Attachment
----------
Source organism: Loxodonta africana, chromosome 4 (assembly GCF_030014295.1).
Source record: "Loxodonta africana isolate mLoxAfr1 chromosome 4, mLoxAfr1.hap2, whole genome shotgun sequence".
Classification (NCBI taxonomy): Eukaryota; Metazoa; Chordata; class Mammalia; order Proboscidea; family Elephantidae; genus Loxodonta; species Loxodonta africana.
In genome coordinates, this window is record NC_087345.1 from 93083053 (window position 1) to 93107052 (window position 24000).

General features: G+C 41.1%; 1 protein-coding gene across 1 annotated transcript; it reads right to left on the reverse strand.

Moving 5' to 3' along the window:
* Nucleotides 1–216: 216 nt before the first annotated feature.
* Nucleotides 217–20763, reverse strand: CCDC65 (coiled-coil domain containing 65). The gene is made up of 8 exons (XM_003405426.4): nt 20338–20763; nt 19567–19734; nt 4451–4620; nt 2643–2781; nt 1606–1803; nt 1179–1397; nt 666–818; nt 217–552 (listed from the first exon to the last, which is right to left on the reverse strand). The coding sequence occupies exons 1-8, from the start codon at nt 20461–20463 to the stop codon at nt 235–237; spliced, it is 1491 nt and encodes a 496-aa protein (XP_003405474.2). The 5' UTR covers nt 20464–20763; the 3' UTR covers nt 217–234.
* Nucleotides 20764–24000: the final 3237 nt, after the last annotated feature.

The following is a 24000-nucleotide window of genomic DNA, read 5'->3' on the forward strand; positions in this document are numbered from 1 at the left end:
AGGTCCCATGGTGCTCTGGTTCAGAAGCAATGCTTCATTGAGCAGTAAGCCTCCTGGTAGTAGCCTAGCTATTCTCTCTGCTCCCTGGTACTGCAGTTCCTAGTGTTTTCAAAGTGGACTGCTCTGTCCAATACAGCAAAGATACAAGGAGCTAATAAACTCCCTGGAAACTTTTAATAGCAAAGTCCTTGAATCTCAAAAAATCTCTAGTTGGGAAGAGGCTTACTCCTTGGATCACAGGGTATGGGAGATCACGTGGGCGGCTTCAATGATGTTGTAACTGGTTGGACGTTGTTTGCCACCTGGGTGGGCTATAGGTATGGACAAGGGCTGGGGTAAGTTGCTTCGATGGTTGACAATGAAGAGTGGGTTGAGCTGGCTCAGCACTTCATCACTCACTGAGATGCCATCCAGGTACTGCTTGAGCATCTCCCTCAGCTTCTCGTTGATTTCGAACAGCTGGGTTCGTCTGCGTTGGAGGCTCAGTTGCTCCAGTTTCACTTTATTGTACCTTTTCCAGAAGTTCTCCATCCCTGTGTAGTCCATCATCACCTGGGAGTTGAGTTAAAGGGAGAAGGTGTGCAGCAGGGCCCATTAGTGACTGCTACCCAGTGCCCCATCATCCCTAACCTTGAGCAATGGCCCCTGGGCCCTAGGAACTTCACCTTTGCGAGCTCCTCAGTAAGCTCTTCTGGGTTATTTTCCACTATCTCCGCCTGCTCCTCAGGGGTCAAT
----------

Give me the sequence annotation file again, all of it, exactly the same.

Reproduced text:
Source organism: Loxodonta africana, chromosome 4 (assembly GCF_030014295.1).
Source record: "Loxodonta africana isolate mLoxAfr1 chromosome 4, mLoxAfr1.hap2, whole genome shotgun sequence".
Classification (NCBI taxonomy): Eukaryota; Metazoa; Chordata; class Mammalia; order Proboscidea; family Elephantidae; genus Loxodonta; species Loxodonta africana.
In genome coordinates, this window is record NC_087345.1 from 93083053 (window position 1) to 93107052 (window position 24000).

General features: G+C 41.1%; 1 protein-coding gene across 1 annotated transcript; it reads right to left on the reverse strand.

Moving 5' to 3' along the window:
* Nucleotides 1–216: 216 nt before the first annotated feature.
* Nucleotides 217–20763, reverse strand: CCDC65 (coiled-coil domain containing 65). The gene is made up of 8 exons (XM_003405426.4): nt 20338–20763; nt 19567–19734; nt 4451–4620; nt 2643–2781; nt 1606–1803; nt 1179–1397; nt 666–818; nt 217–552 (listed from the first exon to the last, which is right to left on the reverse strand). The coding sequence occupies exons 1-8, from the start codon at nt 20461–20463 to the stop codon at nt 235–237; spliced, it is 1491 nt and encodes a 496-aa protein (XP_003405474.2). The 5' UTR covers nt 20464–20763; the 3' UTR covers nt 217–234.
* Nucleotides 20764–24000: the final 3237 nt, after the last annotated feature.

The following is a 24000-nucleotide window of genomic DNA, read 5'->3' on the forward strand; positions in this document are numbered from 1 at the left end:
AGGTCCCATGGTGCTCTGGTTCAGAAGCAATGCTTCATTGAGCAGTAAGCCTCCTGGTAGTAGCCTAGCTATTCTCTCTGCTCCCTGGTACTGCAGTTCCTAGTGTTTTCAAAGTGGACTGCTCTGTCCAATACAGCAAAGATACAAGGAGCTAATAAACTCCCTGGAAACTTTTAATAGCAAAGTCCTTGAATCTCAAAAAATCTCTAGTTGGGAAGAGGCTTACTCCTTGGATCACAGGGTATGGGAGATCACGTGGGCGGCTTCAATGATGTTGTAACTGGTTGGACGTTGTTTGCCACCTGGGTGGGCTATAGGTATGGACAAGGGCTGGGGTAAGTTGCTTCGATGGTTGACAATGAAGAGTGGGTTGAGCTGGCTCAGCACTTCATCACTCACTGAGATGCCATCCAGGTACTGCTTGAGCATCTCCCTCAGCTTCTCGTTGATTTCGAACAGCTGGGTTCGTCTGCGTTGGAGGCTCAGTTGCTCCAGTTTCACTTTATTGTACCTTTTCCAGAAGTTCTCCATCCCTGTGTAGTCCATCATCACCTGGGAGTTGAGTTAAAGGGAGAAGGTGTGCAGCAGGGCCCATTAGTGACTGCTACCCAGTGCCCCATCATCCCTAACCTTGAGCAATGGCCCCTGGGCCCTAGGAACTTCACCTTTGCGAGCTCCTCAGTAAGCTCTTCTGGGTTATTTTCCACTATCTCCGCCTGCTCCTCAGGGGTCAAT